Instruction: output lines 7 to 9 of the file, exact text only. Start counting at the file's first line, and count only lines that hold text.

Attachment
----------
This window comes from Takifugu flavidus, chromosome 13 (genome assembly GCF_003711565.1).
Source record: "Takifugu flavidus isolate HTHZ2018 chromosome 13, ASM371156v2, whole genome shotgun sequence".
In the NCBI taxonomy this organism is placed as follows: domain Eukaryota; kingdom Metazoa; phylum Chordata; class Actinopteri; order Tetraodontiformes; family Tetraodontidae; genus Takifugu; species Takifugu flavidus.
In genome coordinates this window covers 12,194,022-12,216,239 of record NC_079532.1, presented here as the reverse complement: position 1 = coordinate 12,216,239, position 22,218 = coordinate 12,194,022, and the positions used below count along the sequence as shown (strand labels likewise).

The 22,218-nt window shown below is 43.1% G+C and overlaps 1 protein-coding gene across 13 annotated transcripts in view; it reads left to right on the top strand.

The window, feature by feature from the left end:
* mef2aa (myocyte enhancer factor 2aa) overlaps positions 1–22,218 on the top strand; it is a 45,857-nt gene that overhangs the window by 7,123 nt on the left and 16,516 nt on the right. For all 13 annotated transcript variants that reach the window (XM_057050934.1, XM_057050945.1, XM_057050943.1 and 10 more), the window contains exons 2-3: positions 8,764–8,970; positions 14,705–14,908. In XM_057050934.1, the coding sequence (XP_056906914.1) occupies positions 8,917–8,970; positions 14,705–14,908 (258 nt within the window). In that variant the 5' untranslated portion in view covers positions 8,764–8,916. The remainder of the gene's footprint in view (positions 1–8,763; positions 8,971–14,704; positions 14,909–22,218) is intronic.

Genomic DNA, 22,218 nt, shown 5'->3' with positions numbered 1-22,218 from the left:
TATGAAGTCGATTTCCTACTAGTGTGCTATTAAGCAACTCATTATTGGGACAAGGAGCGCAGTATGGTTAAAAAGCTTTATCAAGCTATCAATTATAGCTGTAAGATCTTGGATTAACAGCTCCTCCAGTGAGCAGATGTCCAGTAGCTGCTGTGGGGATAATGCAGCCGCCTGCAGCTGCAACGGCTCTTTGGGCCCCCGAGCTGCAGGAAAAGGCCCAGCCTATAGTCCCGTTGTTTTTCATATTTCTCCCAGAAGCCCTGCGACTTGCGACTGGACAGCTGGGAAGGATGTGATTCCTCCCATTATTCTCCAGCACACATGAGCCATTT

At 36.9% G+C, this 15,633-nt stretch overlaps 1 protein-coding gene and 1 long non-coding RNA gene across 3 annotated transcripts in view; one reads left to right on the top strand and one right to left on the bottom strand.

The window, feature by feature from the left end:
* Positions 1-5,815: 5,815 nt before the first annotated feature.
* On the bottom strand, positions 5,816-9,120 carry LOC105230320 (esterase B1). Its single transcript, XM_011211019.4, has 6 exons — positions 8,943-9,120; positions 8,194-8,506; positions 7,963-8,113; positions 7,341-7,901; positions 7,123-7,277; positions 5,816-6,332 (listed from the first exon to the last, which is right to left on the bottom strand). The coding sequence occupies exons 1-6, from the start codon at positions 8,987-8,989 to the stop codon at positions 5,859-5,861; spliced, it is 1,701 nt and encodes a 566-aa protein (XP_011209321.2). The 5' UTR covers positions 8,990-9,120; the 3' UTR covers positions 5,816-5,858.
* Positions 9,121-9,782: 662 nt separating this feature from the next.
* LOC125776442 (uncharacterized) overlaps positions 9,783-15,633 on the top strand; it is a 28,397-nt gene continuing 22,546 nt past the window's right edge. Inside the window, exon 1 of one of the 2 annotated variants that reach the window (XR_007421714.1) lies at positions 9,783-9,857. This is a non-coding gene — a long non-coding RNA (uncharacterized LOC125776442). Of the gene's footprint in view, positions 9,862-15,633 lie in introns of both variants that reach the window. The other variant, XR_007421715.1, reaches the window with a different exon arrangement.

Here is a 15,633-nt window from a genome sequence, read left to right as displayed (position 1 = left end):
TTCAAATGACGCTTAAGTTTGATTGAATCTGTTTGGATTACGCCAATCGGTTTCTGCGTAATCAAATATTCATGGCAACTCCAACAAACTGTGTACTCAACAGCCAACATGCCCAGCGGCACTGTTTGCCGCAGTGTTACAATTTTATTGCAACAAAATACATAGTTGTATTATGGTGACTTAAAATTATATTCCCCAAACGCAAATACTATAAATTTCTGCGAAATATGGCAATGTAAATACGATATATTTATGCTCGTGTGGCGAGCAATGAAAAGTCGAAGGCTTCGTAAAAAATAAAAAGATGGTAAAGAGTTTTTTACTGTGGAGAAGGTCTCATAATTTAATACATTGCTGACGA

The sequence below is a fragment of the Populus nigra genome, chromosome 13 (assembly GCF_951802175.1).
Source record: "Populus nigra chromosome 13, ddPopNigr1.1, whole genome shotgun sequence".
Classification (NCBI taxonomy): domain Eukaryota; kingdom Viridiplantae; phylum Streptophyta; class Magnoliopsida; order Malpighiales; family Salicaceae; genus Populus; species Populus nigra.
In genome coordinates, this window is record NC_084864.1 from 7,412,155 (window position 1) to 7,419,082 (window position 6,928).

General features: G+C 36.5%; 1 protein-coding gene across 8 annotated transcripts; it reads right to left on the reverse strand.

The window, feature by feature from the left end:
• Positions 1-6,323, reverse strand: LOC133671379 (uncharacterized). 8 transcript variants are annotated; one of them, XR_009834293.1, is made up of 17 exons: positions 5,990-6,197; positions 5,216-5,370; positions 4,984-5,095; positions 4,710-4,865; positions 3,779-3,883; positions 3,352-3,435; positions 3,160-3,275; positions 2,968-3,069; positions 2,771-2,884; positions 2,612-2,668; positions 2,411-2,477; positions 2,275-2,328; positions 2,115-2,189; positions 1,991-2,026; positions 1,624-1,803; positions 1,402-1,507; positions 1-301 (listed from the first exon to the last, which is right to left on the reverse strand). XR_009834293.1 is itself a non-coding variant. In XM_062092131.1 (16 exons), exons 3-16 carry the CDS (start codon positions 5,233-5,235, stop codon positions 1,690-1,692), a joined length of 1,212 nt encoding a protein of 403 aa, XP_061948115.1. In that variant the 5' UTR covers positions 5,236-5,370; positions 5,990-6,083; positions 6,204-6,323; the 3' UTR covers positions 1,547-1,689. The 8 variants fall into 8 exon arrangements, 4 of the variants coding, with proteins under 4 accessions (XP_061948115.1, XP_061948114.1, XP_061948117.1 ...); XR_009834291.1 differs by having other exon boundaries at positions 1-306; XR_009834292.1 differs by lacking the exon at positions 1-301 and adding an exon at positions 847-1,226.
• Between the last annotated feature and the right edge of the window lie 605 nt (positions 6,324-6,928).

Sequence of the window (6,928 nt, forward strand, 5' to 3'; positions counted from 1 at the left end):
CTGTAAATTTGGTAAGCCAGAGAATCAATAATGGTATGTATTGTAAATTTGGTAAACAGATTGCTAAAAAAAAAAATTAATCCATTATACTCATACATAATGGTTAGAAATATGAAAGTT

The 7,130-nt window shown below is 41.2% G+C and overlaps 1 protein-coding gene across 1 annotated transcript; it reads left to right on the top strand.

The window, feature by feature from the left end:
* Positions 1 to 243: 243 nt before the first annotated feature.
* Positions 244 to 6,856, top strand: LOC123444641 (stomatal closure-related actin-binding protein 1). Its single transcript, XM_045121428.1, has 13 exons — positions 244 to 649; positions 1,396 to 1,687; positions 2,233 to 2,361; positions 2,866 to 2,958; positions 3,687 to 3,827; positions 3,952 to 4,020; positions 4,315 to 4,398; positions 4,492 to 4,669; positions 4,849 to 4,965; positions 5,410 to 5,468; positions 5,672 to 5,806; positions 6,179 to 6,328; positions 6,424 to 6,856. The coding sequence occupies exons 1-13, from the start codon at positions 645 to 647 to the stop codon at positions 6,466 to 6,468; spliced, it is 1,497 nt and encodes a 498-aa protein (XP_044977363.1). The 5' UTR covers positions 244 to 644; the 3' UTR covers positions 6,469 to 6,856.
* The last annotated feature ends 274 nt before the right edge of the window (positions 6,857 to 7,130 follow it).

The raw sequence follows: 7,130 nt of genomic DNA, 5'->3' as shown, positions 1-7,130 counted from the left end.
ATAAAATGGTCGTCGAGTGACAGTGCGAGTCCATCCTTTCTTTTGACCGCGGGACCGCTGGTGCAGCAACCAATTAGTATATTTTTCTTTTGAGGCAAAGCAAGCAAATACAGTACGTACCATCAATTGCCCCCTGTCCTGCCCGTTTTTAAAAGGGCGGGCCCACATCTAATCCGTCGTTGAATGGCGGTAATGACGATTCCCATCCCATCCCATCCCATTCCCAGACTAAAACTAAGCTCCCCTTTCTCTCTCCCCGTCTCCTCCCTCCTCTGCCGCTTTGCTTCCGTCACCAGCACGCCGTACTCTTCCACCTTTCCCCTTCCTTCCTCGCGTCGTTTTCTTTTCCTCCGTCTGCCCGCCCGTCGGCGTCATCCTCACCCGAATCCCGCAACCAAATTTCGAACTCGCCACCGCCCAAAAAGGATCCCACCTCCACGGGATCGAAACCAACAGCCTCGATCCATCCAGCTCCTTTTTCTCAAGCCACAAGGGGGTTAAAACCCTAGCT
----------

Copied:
* mef2aa (myocyte enhancer factor 2aa) overlaps positions 1–22,218 on the top strand; it is a 45,857-nt gene that overhangs the window by 7,123 nt on the left and 16,516 nt on the right. For all 13 annotated transcript variants that reach the window (XM_057050934.1, XM_057050945.1, XM_057050943.1 and 10 more), the window contains exons 2-3: positions 8,764–8,970; positions 14,705–14,908. In XM_057050934.1, the coding sequence (XP_056906914.1) occupies positions 8,917–8,970; positions 14,705–14,908 (258 nt within the window). In that variant the 5' untranslated portion in view covers positions 8,764–8,916. The remainder of the gene's footprint in view (positions 1–8,763; positions 8,971–14,704; positions 14,909–22,218) is intronic.

Genomic DNA, 22,218 nt, shown 5'->3' with positions numbered 1-22,218 from the left:
TATGAAGTCGATTTCCTACTAGTGTGCTATTAAGCAACTCATTATTGGGACAAGGAGCGCAGTATGGTTAAAAAGCTTTATCAAGCTATCAATTATAGCTGTAAGATCTTGGATTAACAGCTCCTCCAGTGAGCAGATGTCCAGTAGCTGCTGTGGGGATAATGCAGCCGCCTGCAGCTGCAACGGCTCTTTGGGCCCCCGAGCTGCAGGAAAAGGCCCAGCCTATAGTCCCGTTGTTTTTCATATTTCTCCCAGAAGCCCTGCGACTTGCGACTGGACAGCTGGGAAGGATGTGATTCCTCCCATTATTCTCCAGCACACATGAGCCATTT